It always comes back to the trucker. The picture above shows the face of a man who spent many years driving a delivery truck. The sun-facing side of his face clearly shows an abundance of wrinkles, while the other side appears to be in much better shape. This image has been widely used (and often abused) by dermatologists and sunscreen enthusiasts alike as ammo to encourage society to “wear sunscreen constantly,” as suggested by this article in the Huffington Post.
But here’s the thing. We’ve already established that overexposure to UVA rays can cause serious skin damage at the DNA level (while UVB rays cause temporary sunburns but also offer many health benefits). There’s no denying that. But similar to how most sunscreens only protect against UVB rays, the same is true for car windows.
This driver’s car windows were more than likely blocking the UVB rays that would have triggered a sunburn. Without ever getting a sunburn to clue him in, this driver probably had no idea that any sort of UVA-induced sun damage was taking place. Had his windows let UVB rays in as well as UVA rays, he would have also reaped the benefits of Vitamin D and Melanin. It’s a harrowing picture, but the facts behind it present more of a case for responsible sun exposure than anything.
A Smarter Approach to Sun Exposure
I am in no way suggesting that we should practice any sort of wreckless sun worshiping. I am, however, against living in fear of something that offers so many health benefits (and makes us happy). So instead of erring on either extreme, let’s try to be responsible about this whole thing.
Our bodies are much smarter than we give them credit for. It’s time we started listening to them! When we see or feel ourselves starting to burn (and hopefully before that happens), it’s probably a good idea to get out of the sun. Go inside, retreat to the shade, or cover up with a hat or some other article of clothing. For those who have fair skin or aren’t used to getting much sun, take it slow. There’s no need to force an overexposure that could potentially result in serious damage.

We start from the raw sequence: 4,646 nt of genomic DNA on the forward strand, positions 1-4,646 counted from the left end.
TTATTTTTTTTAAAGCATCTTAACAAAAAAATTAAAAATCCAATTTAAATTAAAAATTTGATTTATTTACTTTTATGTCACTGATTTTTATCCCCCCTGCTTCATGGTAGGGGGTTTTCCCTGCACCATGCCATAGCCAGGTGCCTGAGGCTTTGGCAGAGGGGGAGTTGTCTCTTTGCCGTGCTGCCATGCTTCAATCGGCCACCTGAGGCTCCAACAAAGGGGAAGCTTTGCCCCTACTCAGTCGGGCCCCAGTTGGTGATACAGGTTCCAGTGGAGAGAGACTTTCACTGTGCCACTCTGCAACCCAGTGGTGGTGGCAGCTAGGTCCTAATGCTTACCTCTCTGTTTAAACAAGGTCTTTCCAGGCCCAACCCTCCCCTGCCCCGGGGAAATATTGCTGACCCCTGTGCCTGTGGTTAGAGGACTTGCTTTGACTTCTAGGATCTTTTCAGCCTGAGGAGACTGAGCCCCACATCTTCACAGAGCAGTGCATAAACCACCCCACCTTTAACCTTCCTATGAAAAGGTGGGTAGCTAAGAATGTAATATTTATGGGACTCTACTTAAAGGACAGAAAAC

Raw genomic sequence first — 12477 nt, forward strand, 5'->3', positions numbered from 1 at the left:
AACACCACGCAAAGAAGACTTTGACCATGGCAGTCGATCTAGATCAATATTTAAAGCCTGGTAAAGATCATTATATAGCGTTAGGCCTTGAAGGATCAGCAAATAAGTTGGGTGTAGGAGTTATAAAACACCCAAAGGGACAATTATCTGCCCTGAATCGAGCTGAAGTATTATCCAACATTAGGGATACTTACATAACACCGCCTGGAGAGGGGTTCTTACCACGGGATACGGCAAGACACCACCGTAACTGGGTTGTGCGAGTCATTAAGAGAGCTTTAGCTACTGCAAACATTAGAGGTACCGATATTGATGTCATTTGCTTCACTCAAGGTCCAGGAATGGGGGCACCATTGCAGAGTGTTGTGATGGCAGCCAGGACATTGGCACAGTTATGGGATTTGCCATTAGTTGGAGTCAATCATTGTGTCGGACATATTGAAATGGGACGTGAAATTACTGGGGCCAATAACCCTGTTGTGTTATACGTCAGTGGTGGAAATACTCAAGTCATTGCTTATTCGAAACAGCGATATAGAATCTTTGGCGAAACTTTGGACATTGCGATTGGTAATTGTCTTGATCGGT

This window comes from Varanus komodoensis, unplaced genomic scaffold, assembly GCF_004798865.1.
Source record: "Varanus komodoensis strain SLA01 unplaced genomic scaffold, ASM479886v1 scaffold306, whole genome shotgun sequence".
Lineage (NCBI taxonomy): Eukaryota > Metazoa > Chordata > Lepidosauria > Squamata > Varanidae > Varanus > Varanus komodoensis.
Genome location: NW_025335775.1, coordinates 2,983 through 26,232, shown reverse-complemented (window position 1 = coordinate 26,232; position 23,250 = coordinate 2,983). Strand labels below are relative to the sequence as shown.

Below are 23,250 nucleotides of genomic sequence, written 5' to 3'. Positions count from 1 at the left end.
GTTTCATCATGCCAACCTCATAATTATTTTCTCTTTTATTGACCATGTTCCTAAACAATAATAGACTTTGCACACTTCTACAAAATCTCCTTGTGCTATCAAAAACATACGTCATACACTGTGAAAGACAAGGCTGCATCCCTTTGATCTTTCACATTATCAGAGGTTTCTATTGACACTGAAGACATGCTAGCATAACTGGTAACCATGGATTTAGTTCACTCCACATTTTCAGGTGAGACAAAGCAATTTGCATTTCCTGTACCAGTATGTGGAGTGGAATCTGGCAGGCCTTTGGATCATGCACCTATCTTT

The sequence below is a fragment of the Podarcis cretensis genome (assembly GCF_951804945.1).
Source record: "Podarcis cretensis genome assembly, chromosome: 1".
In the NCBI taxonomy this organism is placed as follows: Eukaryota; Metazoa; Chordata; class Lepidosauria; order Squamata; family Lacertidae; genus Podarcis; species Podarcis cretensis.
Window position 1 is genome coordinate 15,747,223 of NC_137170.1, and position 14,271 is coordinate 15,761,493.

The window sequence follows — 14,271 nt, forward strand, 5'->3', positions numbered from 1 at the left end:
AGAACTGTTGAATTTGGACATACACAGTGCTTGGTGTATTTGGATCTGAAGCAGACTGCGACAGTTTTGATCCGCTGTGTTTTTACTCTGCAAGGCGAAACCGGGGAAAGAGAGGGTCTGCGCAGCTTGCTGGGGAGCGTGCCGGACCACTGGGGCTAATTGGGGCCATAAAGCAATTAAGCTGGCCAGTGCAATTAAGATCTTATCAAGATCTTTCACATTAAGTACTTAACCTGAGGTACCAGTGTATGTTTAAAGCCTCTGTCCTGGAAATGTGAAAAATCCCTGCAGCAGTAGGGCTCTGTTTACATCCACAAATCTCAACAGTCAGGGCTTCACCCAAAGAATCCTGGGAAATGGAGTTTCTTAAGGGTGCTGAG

It doesn’t take long to learn how much sun your body will be able to handle at a time. Like I said earlier, it may only be a few minutes. Or it may be a few hours — this varies for everyone.
For days when there’s no getting around spending hours upon hours in the sun (family beach days, long hikes, etc.), choose a sunscreen that doesn’t contain dangerous chemicals. My natural DIY sunscreen recipe contains non-nano Zinc oxide (which protects against UVA rays as well as UVB) and other safe ingredients.
Non-nano (or non-micronized) Zinc oxide is made from particles that are too large to be absorbed into the skin and ultimately into the bloodstream — but still offer excellent broad spectrum protection. The downside? Because of the larger particles, it can leave a white pasty film on the skin — not such a bad price to pay in my opinion! Because Zinc oxide blocks virtually EVERYTHING, it also (unfortunately) blocks the cancer-fighting Vitamin D in UVB rays from penetrating the skin — which is why I only use it when I’m outside for extended periods of time.
What’s your stance on sun exposure? What tips and tricks have/haven’t worked for you? Let me know!